The American Community Survey (ACS) is an annual survey conducted by the U.S. Census Bureau that provides vital information to help determine how more than $675 billion in federal and state funds are distributed each year. On March 17, 2022, the Census Bureau released the 2016-2020 ACS 5-Year Estimates, after multiple delays due to quality and response issues for 2020 data collection. This data, which many agencies rely on for annual community assessments, is now available at data.census.gov.
How can I access the 2016-2020 data?
Explore Census Data is the most direct and comprehensive source for all Census data. There are many tables, maps, and filters that allow you to customize your data gathering. For something a bit more straightforward, check out Narrative Profiles. Here, you can select a geography type (state, county, census tract, etc.). Then, a narrative report with charts and tables will populate with data from 18 Census areas. Narrative Profiles are a great starting point for understanding the population in a geographic area.
Why is the ACS data aggregated into 5-year estimates?
The ACS 5-year estimates are meant to capture data over the course of years. Just as in prior data releases, the 2016-2020 5-year estimates represent data across multiple years, and not a specific point in time. A press release from the Census Bureau provides more context:
It is important to note, the ACS 5-year estimates are not designed to measure rapid change during short periods because the data come from a 5-year period. Although the most recent estimates contain data that include the economic shock from the COVID-19 pandemic, they also contain data collected in the final years (2016–2019) of the longest expansion in the history of U.S. business cycles. These data only reflect a small part of the impact of the pandemic on social, economic and housing measures.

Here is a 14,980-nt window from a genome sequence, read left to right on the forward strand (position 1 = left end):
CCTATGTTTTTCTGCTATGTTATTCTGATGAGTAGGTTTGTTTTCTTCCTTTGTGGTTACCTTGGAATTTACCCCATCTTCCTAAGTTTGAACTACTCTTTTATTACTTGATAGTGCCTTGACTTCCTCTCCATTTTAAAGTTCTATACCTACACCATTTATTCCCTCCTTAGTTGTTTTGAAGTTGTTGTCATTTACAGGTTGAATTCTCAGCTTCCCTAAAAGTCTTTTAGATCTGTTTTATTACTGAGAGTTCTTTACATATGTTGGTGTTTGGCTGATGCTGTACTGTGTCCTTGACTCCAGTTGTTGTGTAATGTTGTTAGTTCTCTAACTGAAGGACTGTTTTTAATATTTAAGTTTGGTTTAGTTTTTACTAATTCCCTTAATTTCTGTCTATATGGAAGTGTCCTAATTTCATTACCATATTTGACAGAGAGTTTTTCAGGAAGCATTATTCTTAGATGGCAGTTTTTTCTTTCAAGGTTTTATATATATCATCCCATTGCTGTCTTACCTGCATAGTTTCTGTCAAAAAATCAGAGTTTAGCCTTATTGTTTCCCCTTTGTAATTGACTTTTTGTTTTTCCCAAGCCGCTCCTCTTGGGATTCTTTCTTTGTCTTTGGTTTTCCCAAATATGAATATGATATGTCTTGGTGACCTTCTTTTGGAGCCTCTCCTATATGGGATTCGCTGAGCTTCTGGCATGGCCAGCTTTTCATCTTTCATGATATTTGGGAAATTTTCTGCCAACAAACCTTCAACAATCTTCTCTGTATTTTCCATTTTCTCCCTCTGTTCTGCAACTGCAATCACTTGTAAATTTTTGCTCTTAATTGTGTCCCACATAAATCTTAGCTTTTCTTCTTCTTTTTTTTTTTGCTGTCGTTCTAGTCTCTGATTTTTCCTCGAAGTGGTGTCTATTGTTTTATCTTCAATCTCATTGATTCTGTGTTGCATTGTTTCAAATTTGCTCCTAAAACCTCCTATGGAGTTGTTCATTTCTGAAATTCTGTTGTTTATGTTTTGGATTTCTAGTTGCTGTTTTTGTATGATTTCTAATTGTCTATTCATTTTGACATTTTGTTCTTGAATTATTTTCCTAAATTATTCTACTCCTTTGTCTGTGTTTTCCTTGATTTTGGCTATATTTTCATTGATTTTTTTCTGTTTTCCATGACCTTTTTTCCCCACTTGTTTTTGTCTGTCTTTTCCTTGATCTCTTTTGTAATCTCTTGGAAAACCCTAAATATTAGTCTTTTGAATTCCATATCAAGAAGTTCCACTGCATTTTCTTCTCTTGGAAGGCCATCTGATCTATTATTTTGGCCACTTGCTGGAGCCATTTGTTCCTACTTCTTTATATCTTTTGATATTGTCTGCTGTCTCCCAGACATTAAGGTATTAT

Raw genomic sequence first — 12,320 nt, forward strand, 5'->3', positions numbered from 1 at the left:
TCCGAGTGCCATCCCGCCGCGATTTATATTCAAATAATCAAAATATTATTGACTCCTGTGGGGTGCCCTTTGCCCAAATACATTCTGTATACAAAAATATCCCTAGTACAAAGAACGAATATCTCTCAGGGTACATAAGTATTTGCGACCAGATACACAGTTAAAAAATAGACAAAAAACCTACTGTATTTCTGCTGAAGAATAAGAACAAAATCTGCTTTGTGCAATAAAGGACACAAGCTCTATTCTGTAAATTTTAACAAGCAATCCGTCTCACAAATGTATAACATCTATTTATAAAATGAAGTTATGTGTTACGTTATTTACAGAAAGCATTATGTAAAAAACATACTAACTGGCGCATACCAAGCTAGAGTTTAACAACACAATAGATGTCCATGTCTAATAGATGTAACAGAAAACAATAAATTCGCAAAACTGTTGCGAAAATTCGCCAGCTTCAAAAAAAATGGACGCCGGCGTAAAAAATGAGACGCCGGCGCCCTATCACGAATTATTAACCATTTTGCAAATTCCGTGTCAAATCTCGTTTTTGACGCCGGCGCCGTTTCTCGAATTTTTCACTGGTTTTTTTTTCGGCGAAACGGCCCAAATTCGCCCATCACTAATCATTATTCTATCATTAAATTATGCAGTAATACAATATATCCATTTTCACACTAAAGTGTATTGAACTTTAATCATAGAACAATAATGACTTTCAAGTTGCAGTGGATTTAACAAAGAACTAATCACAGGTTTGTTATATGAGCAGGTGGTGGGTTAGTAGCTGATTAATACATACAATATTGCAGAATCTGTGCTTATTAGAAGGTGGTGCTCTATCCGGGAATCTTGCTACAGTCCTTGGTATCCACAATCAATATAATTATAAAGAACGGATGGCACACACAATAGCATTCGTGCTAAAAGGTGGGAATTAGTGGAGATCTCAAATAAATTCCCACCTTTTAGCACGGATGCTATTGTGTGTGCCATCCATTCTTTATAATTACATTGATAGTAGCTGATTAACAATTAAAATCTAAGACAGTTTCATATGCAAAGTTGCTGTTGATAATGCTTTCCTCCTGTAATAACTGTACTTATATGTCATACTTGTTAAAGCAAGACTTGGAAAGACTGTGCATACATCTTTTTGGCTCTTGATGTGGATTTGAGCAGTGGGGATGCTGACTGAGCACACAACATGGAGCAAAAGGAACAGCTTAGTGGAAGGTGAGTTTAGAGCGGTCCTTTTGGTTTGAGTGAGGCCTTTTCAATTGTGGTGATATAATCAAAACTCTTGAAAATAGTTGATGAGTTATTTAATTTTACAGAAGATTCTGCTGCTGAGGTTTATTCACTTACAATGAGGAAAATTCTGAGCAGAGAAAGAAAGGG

What communities have experienced due to the COVID-19 pandemic is only one part of many data points in the context of the whole survey. One example provided by the Census Bureau looks at the percent of the population that works from home. Comparing two sets of ACS 5-year estimates, we can see that the percent of the U.S. population that works from home increased from 4.4% in 2011-2015 to 7.3% in 2016-2020. While we know that a significant number of people worked from home during the pandemic, that data is only represented in one year (2020) of the 5-year period. As part of an aggregate data set, large fluctuations in data – like the number of people working from home – are moderated.
If you are looking for a just single year of data, the ACS 1-year estimates for 2020 will not be released because the Census Bureau was not able to control for the impact of nonresponse bias. You can learn more about the impact of the pandemic on ACS data collection here.
Is the 2016-2020 ACS 5-year data be comparable to other 5-year data sets?
Every year, the Census Bureau works to improve to the data collection process for the ACS. In some years it’s a change the wording or format of a question. Other times, it’s a change to the data collection or method of analysis – how population estimates are calculated, for example. If you are looking to compare the 2011-2015 ACS 5-year estimates with the 2016-2020 ACS 5-year estimates, you can review a summary that shows (by topic area) where data can be directly compared, and where there are significant changes. For example, poverty status and health insurance coverage data are comparable from 2011-2015 to 2016-2020 – there were no changes to these sections of the survey. Household type/family type data is not, because the 2020 Census included expanded response categories for opposite-sex and same-sex couples.
An additional consideration when comparing data is that geographic boundaries may have changed. You can check out the Census Bureau’s Geographic & ACS website for maps and other reference materials. Note that current zip code boundaries still reflect the 2010 Census and will be updated with the 2021 ACS data release.
Data is an important tool for programs serving children and families. If your program needs assistance with data gathering to support program planning or to conduct a community assessment, please reach out. We would be glad to talk with you and learn more about your program’s needs.
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